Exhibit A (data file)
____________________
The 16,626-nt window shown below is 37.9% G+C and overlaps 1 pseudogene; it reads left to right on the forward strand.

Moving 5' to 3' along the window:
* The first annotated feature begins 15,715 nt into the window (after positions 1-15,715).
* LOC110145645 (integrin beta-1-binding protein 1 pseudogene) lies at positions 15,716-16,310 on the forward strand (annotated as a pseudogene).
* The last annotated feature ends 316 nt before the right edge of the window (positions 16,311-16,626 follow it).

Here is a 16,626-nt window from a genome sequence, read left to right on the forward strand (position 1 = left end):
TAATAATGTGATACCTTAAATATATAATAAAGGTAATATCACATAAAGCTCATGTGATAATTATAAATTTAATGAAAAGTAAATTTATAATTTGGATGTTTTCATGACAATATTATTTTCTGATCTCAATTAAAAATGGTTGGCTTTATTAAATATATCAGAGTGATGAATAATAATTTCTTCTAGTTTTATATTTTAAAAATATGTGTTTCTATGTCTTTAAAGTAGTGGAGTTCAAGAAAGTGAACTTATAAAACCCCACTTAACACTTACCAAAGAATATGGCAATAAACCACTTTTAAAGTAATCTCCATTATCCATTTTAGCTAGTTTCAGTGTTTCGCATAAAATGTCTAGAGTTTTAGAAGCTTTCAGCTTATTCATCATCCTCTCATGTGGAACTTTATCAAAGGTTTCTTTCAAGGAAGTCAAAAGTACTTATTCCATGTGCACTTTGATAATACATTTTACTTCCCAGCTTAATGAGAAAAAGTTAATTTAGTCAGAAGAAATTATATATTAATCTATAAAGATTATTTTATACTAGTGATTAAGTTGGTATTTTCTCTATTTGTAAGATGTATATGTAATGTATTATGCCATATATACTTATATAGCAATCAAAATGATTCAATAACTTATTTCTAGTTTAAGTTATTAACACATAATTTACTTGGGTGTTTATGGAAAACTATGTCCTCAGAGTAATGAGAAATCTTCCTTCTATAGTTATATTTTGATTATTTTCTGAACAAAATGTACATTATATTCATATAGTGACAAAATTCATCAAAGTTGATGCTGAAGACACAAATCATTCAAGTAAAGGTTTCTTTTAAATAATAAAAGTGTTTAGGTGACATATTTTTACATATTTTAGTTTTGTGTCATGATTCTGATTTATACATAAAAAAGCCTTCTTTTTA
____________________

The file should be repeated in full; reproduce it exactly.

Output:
The 16,626-nt window shown below is 37.9% G+C and overlaps 1 pseudogene; it reads left to right on the forward strand.

Moving 5' to 3' along the window:
* The first annotated feature begins 15,715 nt into the window (after positions 1-15,715).
* LOC110145645 (integrin beta-1-binding protein 1 pseudogene) lies at positions 15,716-16,310 on the forward strand (annotated as a pseudogene).
* The last annotated feature ends 316 nt before the right edge of the window (positions 16,311-16,626 follow it).

Here is a 16,626-nt window from a genome sequence, read left to right on the forward strand (position 1 = left end):
TAATAATGTGATACCTTAAATATATAATAAAGGTAATATCACATAAAGCTCATGTGATAATTATAAATTTAATGAAAAGTAAATTTATAATTTGGATGTTTTCATGACAATATTATTTTCTGATCTCAATTAAAAATGGTTGGCTTTATTAAATATATCAGAGTGATGAATAATAATTTCTTCTAGTTTTATATTTTAAAAATATGTGTTTCTATGTCTTTAAAGTAGTGGAGTTCAAGAAAGTGAACTTATAAAACCCCACTTAACACTTACCAAAGAATATGGCAATAAACCACTTTTAAAGTAATCTCCATTATCCATTTTAGCTAGTTTCAGTGTTTCGCATAAAATGTCTAGAGTTTTAGAAGCTTTCAGCTTATTCATCATCCTCTCATGTGGAACTTTATCAAAGGTTTCTTTCAAGGAAGTCAAAAGTACTTATTCCATGTGCACTTTGATAATACATTTTACTTCCCAGCTTAATGAGAAAAAGTTAATTTAGTCAGAAGAAATTATATATTAATCTATAAAGATTATTTTATACTAGTGATTAAGTTGGTATTTTCTCTATTTGTAAGATGTATATGTAATGTATTATGCCATATATACTTATATAGCAATCAAAATGATTCAATAACTTATTTCTAGTTTAAGTTATTAACACATAATTTACTTGGGTGTTTATGGAAAACTATGTCCTCAGAGTAATGAGAAATCTTCCTTCTATAGTTATATTTTGATTATTTTCTGAACAAAATGTACATTATATTCATATAGTGACAAAATTCATCAAAGTTGATGCTGAAGACACAAATCATTCAAGTAAAGGTTTCTTTTAAATAATAAAAGTGTTTAGGTGACATATTTTTACATATTTTAGTTTTGTGTCATGATTCTGATTTATACATAAAAAAGCCTTCTTTTTA